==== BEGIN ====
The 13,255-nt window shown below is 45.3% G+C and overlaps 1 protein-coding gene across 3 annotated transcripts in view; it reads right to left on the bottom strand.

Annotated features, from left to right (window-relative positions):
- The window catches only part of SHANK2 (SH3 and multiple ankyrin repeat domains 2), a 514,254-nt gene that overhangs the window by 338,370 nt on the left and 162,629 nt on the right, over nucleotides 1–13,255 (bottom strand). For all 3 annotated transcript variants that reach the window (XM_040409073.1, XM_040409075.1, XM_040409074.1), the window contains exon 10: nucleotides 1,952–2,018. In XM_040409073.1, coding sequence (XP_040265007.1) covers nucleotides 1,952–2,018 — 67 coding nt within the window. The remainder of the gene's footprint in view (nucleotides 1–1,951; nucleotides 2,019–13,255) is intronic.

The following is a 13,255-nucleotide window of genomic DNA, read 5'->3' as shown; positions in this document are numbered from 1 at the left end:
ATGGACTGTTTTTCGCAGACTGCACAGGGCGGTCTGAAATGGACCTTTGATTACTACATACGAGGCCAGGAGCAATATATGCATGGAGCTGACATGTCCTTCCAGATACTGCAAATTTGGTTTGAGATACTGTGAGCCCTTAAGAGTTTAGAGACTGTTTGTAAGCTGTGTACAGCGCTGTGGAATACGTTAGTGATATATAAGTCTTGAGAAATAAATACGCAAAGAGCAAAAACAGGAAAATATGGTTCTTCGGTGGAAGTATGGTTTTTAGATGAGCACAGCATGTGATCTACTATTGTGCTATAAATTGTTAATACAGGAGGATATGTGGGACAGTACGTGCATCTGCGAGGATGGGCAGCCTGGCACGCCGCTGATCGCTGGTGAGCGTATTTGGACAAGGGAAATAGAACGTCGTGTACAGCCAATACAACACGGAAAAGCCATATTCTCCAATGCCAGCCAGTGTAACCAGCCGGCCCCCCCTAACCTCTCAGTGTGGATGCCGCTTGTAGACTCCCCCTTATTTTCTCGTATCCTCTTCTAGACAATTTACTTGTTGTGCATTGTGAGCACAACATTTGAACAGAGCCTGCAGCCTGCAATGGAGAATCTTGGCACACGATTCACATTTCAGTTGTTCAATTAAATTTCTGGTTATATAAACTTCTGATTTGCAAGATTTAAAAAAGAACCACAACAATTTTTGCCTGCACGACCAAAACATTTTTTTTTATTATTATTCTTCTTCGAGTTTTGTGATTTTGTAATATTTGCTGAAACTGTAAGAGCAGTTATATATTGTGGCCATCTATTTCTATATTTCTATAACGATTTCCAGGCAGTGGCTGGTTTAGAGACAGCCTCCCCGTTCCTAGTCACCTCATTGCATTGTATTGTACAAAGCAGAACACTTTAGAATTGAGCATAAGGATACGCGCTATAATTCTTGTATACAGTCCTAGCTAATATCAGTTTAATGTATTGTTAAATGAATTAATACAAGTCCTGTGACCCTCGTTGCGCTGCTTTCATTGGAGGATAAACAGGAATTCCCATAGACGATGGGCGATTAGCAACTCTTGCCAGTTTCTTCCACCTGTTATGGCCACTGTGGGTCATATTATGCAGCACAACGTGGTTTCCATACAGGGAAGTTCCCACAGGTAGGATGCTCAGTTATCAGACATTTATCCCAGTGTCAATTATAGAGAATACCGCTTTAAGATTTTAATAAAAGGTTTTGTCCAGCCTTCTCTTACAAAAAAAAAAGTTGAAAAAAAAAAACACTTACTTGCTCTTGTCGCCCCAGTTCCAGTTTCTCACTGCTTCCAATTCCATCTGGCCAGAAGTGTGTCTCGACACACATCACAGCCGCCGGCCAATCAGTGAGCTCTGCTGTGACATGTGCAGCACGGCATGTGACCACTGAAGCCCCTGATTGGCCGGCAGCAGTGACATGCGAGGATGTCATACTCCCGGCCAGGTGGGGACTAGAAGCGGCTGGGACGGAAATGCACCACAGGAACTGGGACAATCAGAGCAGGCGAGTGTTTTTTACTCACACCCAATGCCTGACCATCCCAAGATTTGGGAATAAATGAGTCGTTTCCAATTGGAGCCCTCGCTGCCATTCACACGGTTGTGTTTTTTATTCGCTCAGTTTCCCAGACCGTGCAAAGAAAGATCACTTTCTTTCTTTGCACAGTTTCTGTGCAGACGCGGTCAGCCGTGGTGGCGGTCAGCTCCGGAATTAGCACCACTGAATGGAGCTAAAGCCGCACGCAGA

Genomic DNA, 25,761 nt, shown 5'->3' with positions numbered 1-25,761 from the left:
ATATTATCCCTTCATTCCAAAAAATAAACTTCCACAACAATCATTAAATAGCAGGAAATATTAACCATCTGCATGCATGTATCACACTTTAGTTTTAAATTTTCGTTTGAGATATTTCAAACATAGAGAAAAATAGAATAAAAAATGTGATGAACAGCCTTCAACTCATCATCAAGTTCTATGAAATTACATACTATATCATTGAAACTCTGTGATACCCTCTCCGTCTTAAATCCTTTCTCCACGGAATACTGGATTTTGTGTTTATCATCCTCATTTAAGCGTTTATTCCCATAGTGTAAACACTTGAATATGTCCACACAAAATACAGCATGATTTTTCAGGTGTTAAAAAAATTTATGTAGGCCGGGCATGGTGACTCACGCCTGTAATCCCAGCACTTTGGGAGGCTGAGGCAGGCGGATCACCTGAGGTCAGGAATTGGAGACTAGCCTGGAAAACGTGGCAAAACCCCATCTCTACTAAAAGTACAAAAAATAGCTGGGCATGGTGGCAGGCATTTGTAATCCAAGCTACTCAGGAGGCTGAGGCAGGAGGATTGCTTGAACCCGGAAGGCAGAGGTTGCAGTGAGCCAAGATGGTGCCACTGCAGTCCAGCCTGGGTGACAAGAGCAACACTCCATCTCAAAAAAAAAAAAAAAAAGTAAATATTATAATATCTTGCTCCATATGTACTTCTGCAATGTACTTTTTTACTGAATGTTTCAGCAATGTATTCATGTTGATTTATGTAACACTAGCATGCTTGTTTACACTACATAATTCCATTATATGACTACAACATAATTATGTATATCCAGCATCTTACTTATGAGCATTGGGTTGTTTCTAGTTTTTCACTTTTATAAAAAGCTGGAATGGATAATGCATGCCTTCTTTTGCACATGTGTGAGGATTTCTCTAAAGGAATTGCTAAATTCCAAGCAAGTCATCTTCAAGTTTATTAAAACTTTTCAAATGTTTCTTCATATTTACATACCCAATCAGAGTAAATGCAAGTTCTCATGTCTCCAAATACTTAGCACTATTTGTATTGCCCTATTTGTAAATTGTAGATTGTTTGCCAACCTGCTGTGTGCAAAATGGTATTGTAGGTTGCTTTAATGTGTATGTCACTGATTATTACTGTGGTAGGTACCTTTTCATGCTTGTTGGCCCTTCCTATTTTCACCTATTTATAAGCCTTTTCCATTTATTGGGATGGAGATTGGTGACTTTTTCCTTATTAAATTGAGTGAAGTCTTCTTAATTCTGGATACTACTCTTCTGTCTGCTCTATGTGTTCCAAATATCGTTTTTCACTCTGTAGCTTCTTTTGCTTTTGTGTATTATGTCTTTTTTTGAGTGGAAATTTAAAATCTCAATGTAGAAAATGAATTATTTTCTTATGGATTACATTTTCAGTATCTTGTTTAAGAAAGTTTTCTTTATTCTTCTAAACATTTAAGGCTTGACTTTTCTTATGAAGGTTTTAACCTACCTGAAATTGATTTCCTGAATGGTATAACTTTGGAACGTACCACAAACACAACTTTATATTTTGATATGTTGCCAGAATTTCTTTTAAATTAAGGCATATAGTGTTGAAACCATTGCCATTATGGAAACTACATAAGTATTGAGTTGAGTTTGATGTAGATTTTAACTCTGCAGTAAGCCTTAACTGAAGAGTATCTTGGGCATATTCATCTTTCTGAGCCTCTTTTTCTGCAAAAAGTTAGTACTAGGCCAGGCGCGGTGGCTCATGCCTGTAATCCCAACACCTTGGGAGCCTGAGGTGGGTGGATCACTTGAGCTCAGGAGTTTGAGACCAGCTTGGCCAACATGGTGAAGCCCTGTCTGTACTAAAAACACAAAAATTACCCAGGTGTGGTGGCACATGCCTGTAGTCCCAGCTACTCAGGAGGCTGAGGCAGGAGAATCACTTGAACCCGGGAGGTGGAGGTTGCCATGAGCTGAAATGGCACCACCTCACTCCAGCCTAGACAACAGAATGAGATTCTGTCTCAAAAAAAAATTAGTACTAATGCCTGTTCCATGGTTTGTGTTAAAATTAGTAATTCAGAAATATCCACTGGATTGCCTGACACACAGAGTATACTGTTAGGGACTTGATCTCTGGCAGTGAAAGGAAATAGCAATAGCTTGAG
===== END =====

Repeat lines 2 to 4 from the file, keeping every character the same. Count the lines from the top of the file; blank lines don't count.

Annotated features, from left to right (window-relative positions):
- The window catches only part of SHANK2 (SH3 and multiple ankyrin repeat domains 2), a 514,254-nt gene that overhangs the window by 338,370 nt on the left and 162,629 nt on the right, over nucleotides 1–13,255 (bottom strand). For all 3 annotated transcript variants that reach the window (XM_040409073.1, XM_040409075.1, XM_040409074.1), the window contains exon 10: nucleotides 1,952–2,018. In XM_040409073.1, coding sequence (XP_040265007.1) covers nucleotides 1,952–2,018 — 67 coding nt within the window. The remainder of the gene's footprint in view (nucleotides 1–1,951; nucleotides 2,019–13,255) is intronic.

The following is a 13,255-nucleotide window of genomic DNA, read 5'->3' as shown; positions in this document are numbered from 1 at the left end: